having taken part in any witchcraft, evidence late used by Proctor in a mission to expose her false claims in trial, leading to his downfall later on in the play. The psalm is heard by the two characters downstairs which causes Betty to once again awaken with a whine; triggering

  2. Bouncers Plot adn Sub Plot

    The lads then quickly visit the toilets then decide to split into groups to avoid trouble with bouncers and then they head off after Judd pulls the short straw and is paired off with Eric. * We then move to the girls in the pub, this is the parallel scene to the lads at the pub.

  1. Free essay

    hunt of the royal sun

    With this honesty I fell that he makes a bond with his men but in hind sight he also promises too much compared to what is actually attained at the end. This is here to introduce the character of Pizarro and also its purpose it to let everyone know that

  2. What do we learn about New York and the programmes themselves through the openings ...

    Editing has increased the speed of clouds in the sky, showing the very quick pace of life in New York, and showing us that sometimes, the world and her life actually moves around Carrie, while she stays still. This also reinforces the idea of New York being a very busy and demanding city.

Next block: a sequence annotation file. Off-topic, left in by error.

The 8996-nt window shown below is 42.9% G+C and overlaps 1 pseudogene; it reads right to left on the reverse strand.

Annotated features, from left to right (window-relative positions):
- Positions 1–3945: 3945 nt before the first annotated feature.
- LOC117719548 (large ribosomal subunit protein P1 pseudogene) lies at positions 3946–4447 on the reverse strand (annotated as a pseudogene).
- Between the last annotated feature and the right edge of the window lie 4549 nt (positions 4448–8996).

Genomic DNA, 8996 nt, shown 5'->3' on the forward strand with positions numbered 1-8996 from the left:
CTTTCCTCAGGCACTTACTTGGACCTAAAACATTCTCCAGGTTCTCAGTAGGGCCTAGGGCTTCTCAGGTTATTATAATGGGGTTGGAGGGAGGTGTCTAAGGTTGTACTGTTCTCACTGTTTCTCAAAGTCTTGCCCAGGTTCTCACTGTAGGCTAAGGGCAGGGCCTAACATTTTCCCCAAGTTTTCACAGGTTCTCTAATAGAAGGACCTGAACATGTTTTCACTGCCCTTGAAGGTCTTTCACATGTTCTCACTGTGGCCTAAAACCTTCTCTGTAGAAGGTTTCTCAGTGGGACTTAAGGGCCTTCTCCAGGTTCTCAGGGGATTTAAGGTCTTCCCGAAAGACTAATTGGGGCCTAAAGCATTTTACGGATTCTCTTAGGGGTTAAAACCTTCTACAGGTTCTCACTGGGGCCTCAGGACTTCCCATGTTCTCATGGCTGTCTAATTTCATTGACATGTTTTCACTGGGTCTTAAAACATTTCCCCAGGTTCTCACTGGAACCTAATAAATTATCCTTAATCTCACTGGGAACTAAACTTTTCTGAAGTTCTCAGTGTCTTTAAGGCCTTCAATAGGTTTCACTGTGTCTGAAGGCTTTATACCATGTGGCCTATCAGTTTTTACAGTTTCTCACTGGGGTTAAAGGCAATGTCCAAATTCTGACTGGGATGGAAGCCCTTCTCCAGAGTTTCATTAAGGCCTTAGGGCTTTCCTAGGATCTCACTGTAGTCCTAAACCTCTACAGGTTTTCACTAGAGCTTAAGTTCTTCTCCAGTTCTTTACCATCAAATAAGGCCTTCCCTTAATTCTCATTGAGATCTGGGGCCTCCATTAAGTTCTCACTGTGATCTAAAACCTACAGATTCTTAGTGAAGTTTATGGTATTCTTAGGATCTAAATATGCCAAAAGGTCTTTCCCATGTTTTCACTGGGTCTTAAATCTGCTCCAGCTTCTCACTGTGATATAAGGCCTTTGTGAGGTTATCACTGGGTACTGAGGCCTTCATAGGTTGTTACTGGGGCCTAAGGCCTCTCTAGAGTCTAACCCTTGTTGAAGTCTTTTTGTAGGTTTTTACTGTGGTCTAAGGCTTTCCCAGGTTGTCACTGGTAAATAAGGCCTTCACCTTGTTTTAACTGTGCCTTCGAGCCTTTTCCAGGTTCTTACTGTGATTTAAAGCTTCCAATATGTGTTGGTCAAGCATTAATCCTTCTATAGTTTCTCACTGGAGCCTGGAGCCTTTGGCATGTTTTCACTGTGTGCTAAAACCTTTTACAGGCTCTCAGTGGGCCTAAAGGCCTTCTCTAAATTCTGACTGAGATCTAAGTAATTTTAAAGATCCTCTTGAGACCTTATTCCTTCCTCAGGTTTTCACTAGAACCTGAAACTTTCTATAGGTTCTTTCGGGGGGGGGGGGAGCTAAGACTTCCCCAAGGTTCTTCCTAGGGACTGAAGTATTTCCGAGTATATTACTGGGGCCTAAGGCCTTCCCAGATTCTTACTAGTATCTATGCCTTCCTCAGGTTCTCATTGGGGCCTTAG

1. Westside story, plot and sub plot

    The first is the rumble scene right at the beginning of the play between the two gangs; this grabs the audience's attention immediately, and because the story has not yet developed they are wanting to know why are they doing this, what has happened in the past that makes such hatred between both gangs.

  2. The Resistible Rise of Arturo Ui Visual, Aural and Spatial Visual: ...

    For instance, in scene 13 Brecht's utilisation of the tolling bells amplifies the extensively sombre nature of the scene, it being a funeral. This feeling is then developed further by the introduction of 'organ' music to the scene. Once again, Brecht utilises an unconventional technique in a play based on

  • Over 160,000 pieces
    of student written work
  • Annotated by
    experienced teachers
  • Ideas and feedback to
    improve your own work